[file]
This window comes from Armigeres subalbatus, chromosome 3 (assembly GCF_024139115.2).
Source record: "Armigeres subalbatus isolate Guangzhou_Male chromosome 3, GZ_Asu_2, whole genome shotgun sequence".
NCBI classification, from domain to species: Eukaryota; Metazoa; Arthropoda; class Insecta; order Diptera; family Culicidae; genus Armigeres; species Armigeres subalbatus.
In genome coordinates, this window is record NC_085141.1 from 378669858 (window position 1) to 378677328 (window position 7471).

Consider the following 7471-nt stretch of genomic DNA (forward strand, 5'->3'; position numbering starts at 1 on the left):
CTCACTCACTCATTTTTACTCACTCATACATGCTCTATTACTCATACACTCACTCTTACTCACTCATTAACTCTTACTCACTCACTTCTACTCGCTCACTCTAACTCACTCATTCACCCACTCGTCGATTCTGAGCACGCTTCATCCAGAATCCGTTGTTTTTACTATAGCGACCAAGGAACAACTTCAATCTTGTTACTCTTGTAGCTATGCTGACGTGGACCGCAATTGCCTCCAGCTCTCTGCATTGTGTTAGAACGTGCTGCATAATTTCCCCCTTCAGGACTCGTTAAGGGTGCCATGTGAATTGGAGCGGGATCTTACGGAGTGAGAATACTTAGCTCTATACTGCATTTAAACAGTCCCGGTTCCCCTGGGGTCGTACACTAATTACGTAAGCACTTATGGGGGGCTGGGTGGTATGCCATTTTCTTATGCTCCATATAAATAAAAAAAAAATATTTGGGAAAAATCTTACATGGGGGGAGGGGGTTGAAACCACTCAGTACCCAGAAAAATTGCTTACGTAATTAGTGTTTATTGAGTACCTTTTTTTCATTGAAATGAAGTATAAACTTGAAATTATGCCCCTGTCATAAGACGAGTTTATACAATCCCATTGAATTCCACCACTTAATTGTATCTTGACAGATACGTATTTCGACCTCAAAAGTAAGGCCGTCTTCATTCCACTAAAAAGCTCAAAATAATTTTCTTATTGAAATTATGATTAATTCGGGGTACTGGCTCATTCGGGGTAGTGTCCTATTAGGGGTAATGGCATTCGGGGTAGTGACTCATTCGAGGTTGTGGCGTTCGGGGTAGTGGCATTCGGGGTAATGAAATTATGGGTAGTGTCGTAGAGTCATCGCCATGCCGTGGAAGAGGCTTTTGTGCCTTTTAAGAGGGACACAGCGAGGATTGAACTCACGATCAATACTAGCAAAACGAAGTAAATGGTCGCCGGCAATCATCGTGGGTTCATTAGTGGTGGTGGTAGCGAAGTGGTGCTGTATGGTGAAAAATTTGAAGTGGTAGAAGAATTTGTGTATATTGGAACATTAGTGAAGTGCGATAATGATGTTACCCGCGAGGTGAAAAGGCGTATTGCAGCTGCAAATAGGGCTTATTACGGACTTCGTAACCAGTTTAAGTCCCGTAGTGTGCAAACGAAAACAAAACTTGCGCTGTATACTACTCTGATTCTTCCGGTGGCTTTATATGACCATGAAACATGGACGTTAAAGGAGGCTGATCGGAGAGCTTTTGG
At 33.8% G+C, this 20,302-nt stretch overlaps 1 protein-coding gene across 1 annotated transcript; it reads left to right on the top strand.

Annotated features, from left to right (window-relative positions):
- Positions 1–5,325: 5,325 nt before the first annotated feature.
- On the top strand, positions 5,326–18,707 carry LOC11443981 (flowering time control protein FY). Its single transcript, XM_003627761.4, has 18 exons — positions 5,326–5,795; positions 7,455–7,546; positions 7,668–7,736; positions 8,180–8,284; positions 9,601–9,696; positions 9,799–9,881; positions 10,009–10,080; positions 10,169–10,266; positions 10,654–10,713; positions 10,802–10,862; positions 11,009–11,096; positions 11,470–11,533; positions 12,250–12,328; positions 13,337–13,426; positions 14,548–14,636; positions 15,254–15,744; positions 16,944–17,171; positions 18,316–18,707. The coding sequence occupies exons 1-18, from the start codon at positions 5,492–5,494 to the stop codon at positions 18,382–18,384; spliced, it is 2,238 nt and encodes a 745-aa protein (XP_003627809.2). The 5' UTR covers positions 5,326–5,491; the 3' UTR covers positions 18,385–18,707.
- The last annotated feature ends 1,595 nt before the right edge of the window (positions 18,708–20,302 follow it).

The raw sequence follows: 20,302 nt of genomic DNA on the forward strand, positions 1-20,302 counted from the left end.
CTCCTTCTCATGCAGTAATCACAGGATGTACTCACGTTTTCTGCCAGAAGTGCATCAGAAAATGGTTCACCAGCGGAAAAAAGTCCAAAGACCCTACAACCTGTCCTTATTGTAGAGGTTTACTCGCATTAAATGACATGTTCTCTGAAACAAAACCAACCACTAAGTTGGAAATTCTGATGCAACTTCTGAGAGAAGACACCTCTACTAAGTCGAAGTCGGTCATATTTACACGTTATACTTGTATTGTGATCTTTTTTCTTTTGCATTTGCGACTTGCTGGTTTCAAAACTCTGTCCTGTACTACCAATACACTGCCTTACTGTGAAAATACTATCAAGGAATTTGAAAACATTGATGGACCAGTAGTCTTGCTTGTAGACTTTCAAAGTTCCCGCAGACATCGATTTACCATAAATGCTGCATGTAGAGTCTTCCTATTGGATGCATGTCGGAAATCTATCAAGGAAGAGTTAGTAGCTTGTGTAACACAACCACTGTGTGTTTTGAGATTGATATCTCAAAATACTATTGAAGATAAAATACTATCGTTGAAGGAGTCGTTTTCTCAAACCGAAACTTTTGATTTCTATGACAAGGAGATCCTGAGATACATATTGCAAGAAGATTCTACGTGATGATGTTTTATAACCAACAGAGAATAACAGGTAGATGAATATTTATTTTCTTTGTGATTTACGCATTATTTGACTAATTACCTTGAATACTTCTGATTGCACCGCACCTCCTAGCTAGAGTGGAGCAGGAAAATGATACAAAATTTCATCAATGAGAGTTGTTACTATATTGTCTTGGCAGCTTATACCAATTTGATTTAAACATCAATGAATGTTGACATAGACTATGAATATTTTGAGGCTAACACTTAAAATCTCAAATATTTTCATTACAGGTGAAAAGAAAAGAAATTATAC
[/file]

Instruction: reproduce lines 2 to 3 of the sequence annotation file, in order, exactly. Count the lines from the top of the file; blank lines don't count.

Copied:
Source record: "Armigeres subalbatus isolate Guangzhou_Male chromosome 3, GZ_Asu_2, whole genome shotgun sequence".
NCBI classification, from domain to species: Eukaryota; Metazoa; Arthropoda; class Insecta; order Diptera; family Culicidae; genus Armigeres; species Armigeres subalbatus.